Weiler recently fired up the organ and heard it wheeze, making sounds it shouldn’t. So, basically, every piece of the massive organ will be touched during this work. Every pipe will be cleaned, every relay checked, every key and stop on the console will get attention.

“Instruments, when they reach a certain age, tend to develop faults and the faults develop through the deterioration of organic materials that are used. It's leather, it's felt. But the good news is the instruments like this were built in order to be rebuilt. So, those who created this 90 years ago did so knowing that people could come after them and reset the hands of the clock for the next 90 years.

“We are turning back the hands of the clock and bringing this all back to life. After it's restored, it will function and sound exactly as it did in 1930. So when we hear it, we'll be hearing exactly the same sounds that our grandparents heard, that our great grandparents heard, that our great, great grandparents heard. And so, in that way, it's a time machine.”

Fortunately, I was able to get an in-depth look at this time machine.

Starting in the Cooley, we checked out the console, which clearly needs work. As Weiler flicks switches and pulls stops to get ready to play, a switch falls off and lands between the pedals. Firing up the Orgoblo, which generates what Weiler calls the “hurricane” of wind required to power the Opus 849, he finds some things don’t work as they should, or, indeed, at all.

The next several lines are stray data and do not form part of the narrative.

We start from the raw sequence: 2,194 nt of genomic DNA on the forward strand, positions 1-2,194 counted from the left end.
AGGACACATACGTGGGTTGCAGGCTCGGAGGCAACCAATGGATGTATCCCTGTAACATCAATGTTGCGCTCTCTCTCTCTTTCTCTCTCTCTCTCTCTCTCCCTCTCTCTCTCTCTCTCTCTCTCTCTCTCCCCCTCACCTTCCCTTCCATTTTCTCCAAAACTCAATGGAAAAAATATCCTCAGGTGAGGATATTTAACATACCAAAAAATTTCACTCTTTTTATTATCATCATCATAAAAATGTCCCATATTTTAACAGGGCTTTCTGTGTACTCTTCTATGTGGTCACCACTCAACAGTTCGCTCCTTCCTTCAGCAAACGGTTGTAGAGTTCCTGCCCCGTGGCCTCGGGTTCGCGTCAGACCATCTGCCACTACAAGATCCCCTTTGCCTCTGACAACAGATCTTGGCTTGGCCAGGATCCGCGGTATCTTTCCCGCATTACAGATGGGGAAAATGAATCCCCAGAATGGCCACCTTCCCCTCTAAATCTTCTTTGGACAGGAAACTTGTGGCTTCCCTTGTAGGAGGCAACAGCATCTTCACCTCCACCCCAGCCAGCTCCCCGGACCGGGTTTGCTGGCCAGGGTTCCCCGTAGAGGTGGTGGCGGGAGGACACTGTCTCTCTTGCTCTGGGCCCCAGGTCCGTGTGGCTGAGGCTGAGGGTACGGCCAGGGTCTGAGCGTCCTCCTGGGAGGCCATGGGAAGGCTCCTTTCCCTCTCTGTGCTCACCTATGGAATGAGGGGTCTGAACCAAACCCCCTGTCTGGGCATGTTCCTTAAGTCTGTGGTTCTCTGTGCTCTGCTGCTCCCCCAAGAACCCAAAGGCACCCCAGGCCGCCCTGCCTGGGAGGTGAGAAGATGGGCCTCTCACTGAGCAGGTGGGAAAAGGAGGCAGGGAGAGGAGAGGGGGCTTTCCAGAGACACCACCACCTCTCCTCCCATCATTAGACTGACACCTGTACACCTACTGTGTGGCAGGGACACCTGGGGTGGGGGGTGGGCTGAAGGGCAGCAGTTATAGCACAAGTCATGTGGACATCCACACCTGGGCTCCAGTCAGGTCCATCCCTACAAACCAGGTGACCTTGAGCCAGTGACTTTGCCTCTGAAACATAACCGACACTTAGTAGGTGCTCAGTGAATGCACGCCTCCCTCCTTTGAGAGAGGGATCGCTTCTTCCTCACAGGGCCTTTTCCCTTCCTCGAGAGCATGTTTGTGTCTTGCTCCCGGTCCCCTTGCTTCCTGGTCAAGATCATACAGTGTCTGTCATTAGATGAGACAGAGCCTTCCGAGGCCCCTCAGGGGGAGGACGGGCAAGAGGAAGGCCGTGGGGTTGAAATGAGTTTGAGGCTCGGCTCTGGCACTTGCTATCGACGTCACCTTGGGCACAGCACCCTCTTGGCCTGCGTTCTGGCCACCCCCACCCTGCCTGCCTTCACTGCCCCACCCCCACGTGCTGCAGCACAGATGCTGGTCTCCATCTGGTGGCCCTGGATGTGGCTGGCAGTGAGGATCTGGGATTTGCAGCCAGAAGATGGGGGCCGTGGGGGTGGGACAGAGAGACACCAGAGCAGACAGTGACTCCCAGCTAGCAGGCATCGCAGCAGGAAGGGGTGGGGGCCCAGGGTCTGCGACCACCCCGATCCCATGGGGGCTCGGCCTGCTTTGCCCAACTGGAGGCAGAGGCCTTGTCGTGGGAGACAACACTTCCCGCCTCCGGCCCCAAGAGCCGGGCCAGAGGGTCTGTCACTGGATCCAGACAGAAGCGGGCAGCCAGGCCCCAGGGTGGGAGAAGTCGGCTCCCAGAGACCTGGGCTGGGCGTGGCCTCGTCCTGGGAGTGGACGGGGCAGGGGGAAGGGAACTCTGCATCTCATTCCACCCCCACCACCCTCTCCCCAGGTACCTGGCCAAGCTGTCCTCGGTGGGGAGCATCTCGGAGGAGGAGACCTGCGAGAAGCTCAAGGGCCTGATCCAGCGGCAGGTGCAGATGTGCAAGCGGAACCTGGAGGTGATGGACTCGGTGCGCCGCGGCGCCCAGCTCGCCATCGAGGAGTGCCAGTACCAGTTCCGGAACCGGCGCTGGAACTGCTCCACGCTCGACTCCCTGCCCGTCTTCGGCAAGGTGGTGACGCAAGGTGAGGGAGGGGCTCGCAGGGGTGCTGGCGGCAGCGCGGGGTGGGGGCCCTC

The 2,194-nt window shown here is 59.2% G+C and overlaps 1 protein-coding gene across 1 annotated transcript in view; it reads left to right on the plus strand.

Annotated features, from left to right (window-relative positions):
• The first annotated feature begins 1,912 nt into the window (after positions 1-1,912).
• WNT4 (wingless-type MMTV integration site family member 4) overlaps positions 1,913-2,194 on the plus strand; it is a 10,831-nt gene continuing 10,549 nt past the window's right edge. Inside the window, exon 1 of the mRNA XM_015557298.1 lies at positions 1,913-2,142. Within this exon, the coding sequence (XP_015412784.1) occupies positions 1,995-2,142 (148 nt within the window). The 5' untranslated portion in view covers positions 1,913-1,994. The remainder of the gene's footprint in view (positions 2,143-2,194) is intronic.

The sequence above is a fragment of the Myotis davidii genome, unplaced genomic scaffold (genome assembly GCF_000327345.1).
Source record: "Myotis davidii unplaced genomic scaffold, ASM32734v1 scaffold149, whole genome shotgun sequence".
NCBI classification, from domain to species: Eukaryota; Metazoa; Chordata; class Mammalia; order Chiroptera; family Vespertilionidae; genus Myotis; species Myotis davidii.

The Skinner makes some sound, but it’s masked by excess wind and the throatiness of dust-filled pipes.

“It just sort of moans and groans,” Weiler says. “It's not the sounds the we want it to make. And, to use another analogy, it's like listening to a radio with a real heavy blanket thrown over it. And so, part of the restoration will restore all the mechanical functions, but it will also restore the musical impact.

“The pipes are not speaking with clarity that they would have. So, that has been lost, but that will be returned.”

Organist Rosko has played the organ on multiple occasions and has noticed a decline.

The massive blower.

“I last played it in the summer of 2019, at which time it was in pretty rough shape – a marked deterioration from my previous encounter the year before,” he says. “I’m so glad it’s getting the attention it deserves with a full restoration by the proper people. It’s really exciting that’s it’s going to be preserved for all of our enjoyment!”

We head up to the top of the auditorium to peek at the Echo division, which we can’t enter at the moment, but we peer through a grille that was added when the entire auditorium was modernized decades ago. With a flashlight we can see the original decorative Gothic-style grille that survives underneath. Part of the restoration may include re-exposing the original grille as a reminder of the organ’s existence.

Onstage we see the player, which has been restored already, and the rolls. We take a look at one to see the holes in the paper that not only told the organ which notes to play but also set all the stops and other controls, just as if a musician were playing the instrument.

On the box of each roll, written by hand, are the dates that they were played. “The Bells of St. Mary’s,” which we’re looking at, was last played on Feb 25, 1935. The earliest date is Dec, 11, 1933.